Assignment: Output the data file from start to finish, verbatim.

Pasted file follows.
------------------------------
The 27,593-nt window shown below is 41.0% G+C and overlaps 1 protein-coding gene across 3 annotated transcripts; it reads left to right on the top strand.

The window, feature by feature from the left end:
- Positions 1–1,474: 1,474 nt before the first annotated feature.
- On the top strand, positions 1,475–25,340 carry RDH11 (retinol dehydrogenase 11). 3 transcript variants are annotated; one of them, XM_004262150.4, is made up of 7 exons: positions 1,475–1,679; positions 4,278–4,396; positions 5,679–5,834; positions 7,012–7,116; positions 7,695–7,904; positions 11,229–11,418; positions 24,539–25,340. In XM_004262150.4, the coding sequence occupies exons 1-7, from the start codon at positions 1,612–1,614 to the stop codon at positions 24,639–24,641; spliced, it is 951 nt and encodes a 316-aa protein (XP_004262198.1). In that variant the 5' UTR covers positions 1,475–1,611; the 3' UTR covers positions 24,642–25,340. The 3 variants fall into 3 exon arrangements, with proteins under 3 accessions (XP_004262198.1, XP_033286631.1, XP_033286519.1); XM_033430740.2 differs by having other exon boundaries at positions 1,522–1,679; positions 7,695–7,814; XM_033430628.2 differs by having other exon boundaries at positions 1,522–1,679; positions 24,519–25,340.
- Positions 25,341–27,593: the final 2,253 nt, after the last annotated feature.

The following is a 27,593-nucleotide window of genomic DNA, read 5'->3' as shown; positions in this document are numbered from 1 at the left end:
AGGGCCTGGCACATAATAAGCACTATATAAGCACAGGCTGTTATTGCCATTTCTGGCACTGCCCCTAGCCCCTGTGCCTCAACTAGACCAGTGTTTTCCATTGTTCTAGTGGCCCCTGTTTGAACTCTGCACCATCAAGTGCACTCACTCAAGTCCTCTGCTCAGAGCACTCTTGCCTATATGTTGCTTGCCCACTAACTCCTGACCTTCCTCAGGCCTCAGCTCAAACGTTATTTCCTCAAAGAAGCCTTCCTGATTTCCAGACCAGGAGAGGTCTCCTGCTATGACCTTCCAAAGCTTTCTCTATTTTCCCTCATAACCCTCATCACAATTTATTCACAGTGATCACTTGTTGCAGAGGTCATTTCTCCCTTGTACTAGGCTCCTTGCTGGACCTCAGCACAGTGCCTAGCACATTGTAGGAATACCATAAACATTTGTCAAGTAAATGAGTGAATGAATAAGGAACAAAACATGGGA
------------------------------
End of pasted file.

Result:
The 27,593-nt window shown below is 41.0% G+C and overlaps 1 protein-coding gene across 3 annotated transcripts; it reads left to right on the top strand.

The window, feature by feature from the left end:
- Positions 1–1,474: 1,474 nt before the first annotated feature.
- On the top strand, positions 1,475–25,340 carry RDH11 (retinol dehydrogenase 11). 3 transcript variants are annotated; one of them, XM_004262150.4, is made up of 7 exons: positions 1,475–1,679; positions 4,278–4,396; positions 5,679–5,834; positions 7,012–7,116; positions 7,695–7,904; positions 11,229–11,418; positions 24,539–25,340. In XM_004262150.4, the coding sequence occupies exons 1-7, from the start codon at positions 1,612–1,614 to the stop codon at positions 24,639–24,641; spliced, it is 951 nt and encodes a 316-aa protein (XP_004262198.1). In that variant the 5' UTR covers positions 1,475–1,611; the 3' UTR covers positions 24,642–25,340. The 3 variants fall into 3 exon arrangements, with proteins under 3 accessions (XP_004262198.1, XP_033286631.1, XP_033286519.1); XM_033430740.2 differs by having other exon boundaries at positions 1,522–1,679; positions 7,695–7,814; XM_033430628.2 differs by having other exon boundaries at positions 1,522–1,679; positions 24,519–25,340.
- Positions 25,341–27,593: the final 2,253 nt, after the last annotated feature.

The following is a 27,593-nucleotide window of genomic DNA, read 5'->3' as shown; positions in this document are numbered from 1 at the left end:
AGGGCCTGGCACATAATAAGCACTATATAAGCACAGGCTGTTATTGCCATTTCTGGCACTGCCCCTAGCCCCTGTGCCTCAACTAGACCAGTGTTTTCCATTGTTCTAGTGGCCCCTGTTTGAACTCTGCACCATCAAGTGCACTCACTCAAGTCCTCTGCTCAGAGCACTCTTGCCTATATGTTGCTTGCCCACTAACTCCTGACCTTCCTCAGGCCTCAGCTCAAACGTTATTTCCTCAAAGAAGCCTTCCTGATTTCCAGACCAGGAGAGGTCTCCTGCTATGACCTTCCAAAGCTTTCTCTATTTTCCCTCATAACCCTCATCACAATTTATTCACAGTGATCACTTGTTGCAGAGGTCATTTCTCCCTTGTACTAGGCTCCTTGCTGGACCTCAGCACAGTGCCTAGCACATTGTAGGAATACCATAAACATTTGTCAAGTAAATGAGTGAATGAATAAGGAACAAAACATGGGA